I probably don’t have to tell you it didn’t work.
Hmmm . . . Maybe I should recap.
Norma, my elder sister, and I have been roommates since the death of my husband three years ago. Norma never married and, in a move that was at once uncharacteristic and generous, asked me at the funeral to sell my home and move in with her.
It took me a while, but I finally decided that it would be much more practical for us to halve our expenses by sharing living quarters. Two days after the funeral, I was cramming my bed and furniture into her spare room.
This was new territory for us.
With the gap in our ages—she is twelve years older than me—we had really never ‘shared’ anything. Before I was old enough to be a friend, companion or even a ‘spoiled-brat-hiding-under-the-bed-to-listen-to-her-and-her-pals’, she was gone, working in the big city.
Now was our chance to make up for it.
At first all went well. I put up with her rabid attachment to her smelly old bird, Reginald, and she put up with my need to poke pins in her ego at key moments.
All was well.
Until we discovered our visitor. Our fragrant, albeit invisible boarder.
Then everything changed.
Reginald developed a nervous disorder resulting in bowels even more active than usual. Her words, not mine. (I mean, how is that possible?) And finally forced her to send him (temporarily) to our cousin, Edith.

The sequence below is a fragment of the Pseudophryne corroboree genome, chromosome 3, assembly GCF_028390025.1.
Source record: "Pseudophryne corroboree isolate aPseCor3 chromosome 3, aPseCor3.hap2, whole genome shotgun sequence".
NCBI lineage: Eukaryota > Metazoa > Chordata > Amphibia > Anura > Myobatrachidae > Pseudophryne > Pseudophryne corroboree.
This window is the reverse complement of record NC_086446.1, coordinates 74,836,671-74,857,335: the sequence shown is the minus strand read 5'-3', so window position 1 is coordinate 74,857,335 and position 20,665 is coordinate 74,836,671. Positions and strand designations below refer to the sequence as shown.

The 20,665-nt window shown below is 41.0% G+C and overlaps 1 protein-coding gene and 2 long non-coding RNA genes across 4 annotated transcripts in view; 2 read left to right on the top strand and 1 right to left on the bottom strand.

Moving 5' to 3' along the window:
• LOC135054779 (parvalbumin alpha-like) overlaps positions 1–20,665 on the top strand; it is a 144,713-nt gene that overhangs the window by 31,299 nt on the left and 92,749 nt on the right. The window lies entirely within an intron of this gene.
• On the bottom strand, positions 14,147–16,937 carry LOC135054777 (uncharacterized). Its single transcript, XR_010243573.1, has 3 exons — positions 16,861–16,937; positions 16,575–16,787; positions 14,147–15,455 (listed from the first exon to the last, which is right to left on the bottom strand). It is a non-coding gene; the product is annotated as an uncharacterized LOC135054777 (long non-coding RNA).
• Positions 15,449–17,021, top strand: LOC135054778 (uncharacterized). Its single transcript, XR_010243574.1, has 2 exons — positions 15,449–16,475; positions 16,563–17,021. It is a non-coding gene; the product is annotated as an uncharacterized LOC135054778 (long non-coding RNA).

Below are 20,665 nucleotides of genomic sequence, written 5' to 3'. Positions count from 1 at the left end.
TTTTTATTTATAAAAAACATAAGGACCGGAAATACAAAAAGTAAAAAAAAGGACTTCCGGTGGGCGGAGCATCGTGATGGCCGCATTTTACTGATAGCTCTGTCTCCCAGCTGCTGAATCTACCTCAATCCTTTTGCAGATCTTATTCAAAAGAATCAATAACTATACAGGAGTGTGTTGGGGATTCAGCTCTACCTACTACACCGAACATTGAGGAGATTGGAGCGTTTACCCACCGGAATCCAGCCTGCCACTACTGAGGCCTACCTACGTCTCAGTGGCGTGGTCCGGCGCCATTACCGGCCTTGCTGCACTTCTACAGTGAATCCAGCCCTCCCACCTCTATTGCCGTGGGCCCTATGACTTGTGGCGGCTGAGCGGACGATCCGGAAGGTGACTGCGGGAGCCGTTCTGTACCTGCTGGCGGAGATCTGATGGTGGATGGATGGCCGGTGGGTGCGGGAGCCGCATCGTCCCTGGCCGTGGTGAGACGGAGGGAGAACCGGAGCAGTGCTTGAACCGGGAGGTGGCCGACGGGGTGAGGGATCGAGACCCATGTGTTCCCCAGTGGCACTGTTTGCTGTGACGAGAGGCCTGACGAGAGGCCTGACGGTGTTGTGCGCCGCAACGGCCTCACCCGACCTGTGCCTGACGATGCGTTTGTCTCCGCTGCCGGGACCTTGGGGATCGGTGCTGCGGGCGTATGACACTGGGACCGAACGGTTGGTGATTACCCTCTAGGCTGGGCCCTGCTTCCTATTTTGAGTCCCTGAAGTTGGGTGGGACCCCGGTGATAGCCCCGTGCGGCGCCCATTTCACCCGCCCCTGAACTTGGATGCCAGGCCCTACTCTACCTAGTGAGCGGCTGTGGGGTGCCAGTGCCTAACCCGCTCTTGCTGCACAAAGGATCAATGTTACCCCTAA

Something that still doesn’t sit well. With any of the three involved parties.
Once good old Reggie was out of the house, Norma, using his future return as incentive, took it upon herself to expose and terminate our boarder.
I probably don’t have to mention that issuing an eviction notice doesn’t work with invisible visitors. That was the first thing she tried.
Her most recent attempt included dried grass.
And a lot of sneezing.
Effective in exposing our visitor.
But in no way allowing us to capture. Or evict.
And that brings us to today. And her next challenge.
I walked into the sunny front room and stopped. “What are you doing?”
Norma looked up. “I just had the best idea! I’m going to . . .” her words faded to a mumble as she bent over the old stereo that, until this moment had resided in dusty splendour in the basement. She straightened. “What do you think?”
I looked at her. “I think you’re crazy, but that has nothing to do with this. What did you say?”
“I’m reinventing my strategy. I’m going to change the atmosphere here.”
I glanced from the stereo back to her. “And?”
She smiled. “I’m going to play our old records really, really loud.”
I blinked. “Oookay. And that will do—what exactly?”
She looked at me, disgusted. “Well, obviously she likes it quiet.”
I raised my eyebrows.
“And if we—somehow—make this place become more—undesirable, maybe she’ll just leave.”
I sighed. “I don’t know, Norma. Maybe she’ll grow to like it.”
Norma reached into the stack of old LPs on the chair and slid one out. “Remember this one?”
I glanced at the cover. “You’re going to chase our ghost out by playing Elvis Presley?”
She nodded. “If it’s played real loud?”
If her plan was to get someone out of our house, it worked.
I’m now sitting at Edith’s.
On a more positive note, I think Elvis actually showed up.
I’m quite sure he and our ghost were dancing up a bonafide storm.
I left before the rain started.
If you'd like to catch up with Norma and I, our stories are
Each month, Karen of Baking in a Tornado shuffles words between her adherents. Fan ‘A’ gives to fan ‘D’. Fan ‘B’ to Fan ‘C’. And so on. It’s fun.
My words this month came from Joy (AKA Evil Joy) at Evil Joy Speaks.
change ~ reinvent ~ challenge ~ grow ~ become more
Now what to do with those?
Now what to do with those?
Visit these other bloggers to witness their trial-by-word!